As South African Indians, the Peer family prove difficult to categorise, their green eyes--some "Persian conqueror's insertion on the green-eyed coast from Port Natal to Calcutta"--making them "unclassifiable under the old South African system . where the search for racial precision extended to the cuticle and the follicle" (Coovadia 2006: 32).
People who exist on the margins of the authentic in the modern nation state have to find ways of negotiating a location for themselves, especially within those nations that perceive them as a threat, and attempt to regulate them as Fong Kong. To highlight the effects of such measures, Coovadia purposely exaggerates what Indians in Africa are known for--being ambiguous, unclassifiable, and slipping between the seams. Indians outside their subcontinental home, like other "peripatetic peoples" occupying a "peripatetic niche" similar to that of gypsies (Berland and Salo, qtd. in Bogue 2004: 172), have an ambiguous relationship with settled communities: they are "compromising and accommodating" in some instances, and "transgressive" in others (Bogue 2004: 176). Drawing attention to "the mixture of clientage and bribery, threats of expropriation and grants of political access and political friendship that typifies minority-majority relations on most of [the] continent" (Coovadia 2009), Coovadia dissects Indians' ability to fit between the seams of discord, irritate all sides of a conflict, and become the necessary criminal element that helps forge bonds within such 'in-between' societies. In other words, these ambiguous Indians are enough like 'us' to be able to pass, but not sufficiently like 'us' for any nation-state to expect total allegiance.
Whilst Coovadia plays up preconceived notions of the Indian in Africa, availing himself of the image bank already present in the South African reader's mind, his characters and plot move beyond an ironic representation of Gujarati Muslims involved in underhanded dealings and underground connections. True, the Peers of Fordsburg are a particularly shifty bunch of uncontrollable Others; the fund of alterable markers that the family exhibits allows them to resist and dodge empirical nature's desire to taxonomise and immobilise its 'troubling' subjects. The twins' physical markers straddle multiple categories--the green eyes, for example, the unclassifiable skin--allowing them to pass between multiple ethnic groups, as long as the names displayed in their forged passports match those of the favoured ethnic group of the moment. Ashraf not only excels at counterfeiting documents that authenticate a person's identity, but his "kaleidoscope soul" allows him to be the "born-and-bred Johannesburger that he is" when he is in that city; "swear ... and mounta camel like a proper nomad" when he is in the wilds of Pakistan; and be "Brooklyn to the bone" when in that illustrious borough (2006: 20). When Ashraf impersonates "a sergeant in the United States Fish Wildlife Service", all he needs is a beautifully counterfeited uniform, courtesy of a family of Chinese seamstresses (18). Meanwhile, we know that Firoze, the narrator, is the trickster with language and affairs of the heart--something at which his twin has no skill. Firoze claims to be the more intelligent, the one who is true to his word; but at the same time, the reader comes to mistrust the words he uses, because of his skill as a wordsmith. If poetic words are interpretable in multiple ways, so too, sometimes, are the sentiments of people with word skills, whose emotions and language may be counterfeit, though reflecting perfect simulacra of 'the real' thing.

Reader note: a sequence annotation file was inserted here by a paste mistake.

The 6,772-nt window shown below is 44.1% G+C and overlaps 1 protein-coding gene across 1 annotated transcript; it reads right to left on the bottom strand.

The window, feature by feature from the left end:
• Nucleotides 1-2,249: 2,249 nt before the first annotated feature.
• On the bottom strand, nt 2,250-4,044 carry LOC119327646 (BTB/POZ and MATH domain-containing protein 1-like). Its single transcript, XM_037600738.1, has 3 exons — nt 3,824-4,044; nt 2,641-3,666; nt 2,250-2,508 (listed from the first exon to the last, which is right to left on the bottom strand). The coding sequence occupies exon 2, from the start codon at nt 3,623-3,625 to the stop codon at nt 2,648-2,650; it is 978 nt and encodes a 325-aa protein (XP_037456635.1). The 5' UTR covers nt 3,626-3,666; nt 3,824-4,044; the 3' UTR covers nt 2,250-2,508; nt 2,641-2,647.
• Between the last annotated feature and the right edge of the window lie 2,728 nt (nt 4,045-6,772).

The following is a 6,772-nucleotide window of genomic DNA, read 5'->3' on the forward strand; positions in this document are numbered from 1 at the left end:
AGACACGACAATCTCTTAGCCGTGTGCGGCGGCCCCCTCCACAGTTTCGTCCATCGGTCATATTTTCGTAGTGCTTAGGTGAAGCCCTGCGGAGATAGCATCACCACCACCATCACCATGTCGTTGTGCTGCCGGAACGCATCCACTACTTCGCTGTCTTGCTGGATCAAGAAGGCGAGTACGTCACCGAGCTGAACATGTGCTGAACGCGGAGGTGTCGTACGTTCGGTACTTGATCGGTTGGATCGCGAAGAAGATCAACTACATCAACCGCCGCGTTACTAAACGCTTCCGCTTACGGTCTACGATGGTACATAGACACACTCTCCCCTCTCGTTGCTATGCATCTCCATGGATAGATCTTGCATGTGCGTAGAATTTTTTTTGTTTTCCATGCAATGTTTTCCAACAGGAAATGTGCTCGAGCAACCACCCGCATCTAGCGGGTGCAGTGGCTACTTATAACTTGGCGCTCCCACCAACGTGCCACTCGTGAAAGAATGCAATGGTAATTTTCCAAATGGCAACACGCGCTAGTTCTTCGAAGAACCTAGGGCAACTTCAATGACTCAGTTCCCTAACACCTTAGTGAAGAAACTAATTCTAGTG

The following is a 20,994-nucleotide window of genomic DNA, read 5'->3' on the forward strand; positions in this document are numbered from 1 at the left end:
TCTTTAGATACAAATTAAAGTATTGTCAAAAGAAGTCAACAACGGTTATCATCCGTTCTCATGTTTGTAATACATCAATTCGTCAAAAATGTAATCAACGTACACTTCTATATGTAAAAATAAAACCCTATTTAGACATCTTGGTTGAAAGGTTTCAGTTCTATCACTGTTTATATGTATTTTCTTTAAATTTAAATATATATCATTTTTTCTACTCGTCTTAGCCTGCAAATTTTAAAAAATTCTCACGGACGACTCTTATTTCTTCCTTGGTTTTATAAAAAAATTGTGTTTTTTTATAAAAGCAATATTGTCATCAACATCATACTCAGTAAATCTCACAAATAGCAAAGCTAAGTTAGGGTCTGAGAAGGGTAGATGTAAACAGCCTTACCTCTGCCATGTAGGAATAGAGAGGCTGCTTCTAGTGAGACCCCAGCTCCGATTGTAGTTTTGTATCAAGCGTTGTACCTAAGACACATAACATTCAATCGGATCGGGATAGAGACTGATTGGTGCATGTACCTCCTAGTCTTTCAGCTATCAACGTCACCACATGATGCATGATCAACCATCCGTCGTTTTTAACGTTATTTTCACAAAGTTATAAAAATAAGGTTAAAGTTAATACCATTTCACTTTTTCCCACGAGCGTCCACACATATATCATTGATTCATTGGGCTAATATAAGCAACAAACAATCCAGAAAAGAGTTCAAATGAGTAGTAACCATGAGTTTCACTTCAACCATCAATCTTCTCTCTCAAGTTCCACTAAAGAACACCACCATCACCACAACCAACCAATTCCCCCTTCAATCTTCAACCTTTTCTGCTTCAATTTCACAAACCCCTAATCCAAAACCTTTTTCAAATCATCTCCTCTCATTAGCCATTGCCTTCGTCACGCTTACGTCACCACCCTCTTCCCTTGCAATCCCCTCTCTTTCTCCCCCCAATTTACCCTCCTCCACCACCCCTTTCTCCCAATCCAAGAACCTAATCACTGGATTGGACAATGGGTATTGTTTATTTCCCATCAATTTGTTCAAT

Coovadia's use of ambiguity as a form of resistance to Empire and empirical nature's desire to categorise in order to control mobility "was quite deliberate", asserts the author; the green-eyed Indian was "such a striking image--it's an image of difference and unclassifiability" (Jayawardane 2009). It is the ambiguity of the physical markers on the Peer twins' bodies (even the woman they both love luxuriates on the romantic prowess of one, and then the other, seemingly unable to distinguish) that makes them so unsettling --and desirable--for Empire.
It is on their foray into Sun City (the location of their first major heist)--"where South Africans, in particular white Johannesburgers, come to relax from Calvinism" (Coovadia 2006: 69)--that we note that the illicit physicality of the Peers is as essential at this carnival as Mardi Gras once was to Catholicism. As ambiguous and duplicitous Others, the Peer boys are a perfect fit in the city of manufactured desire: illicit, unclassifiable, not easily identifiable as friend or foe, falling outside the strict guidelines of a strictly regulated nation. If Sun City was the steam vent in such a high-pressure system, the Peer family is the hand that lifts the lid off the vent.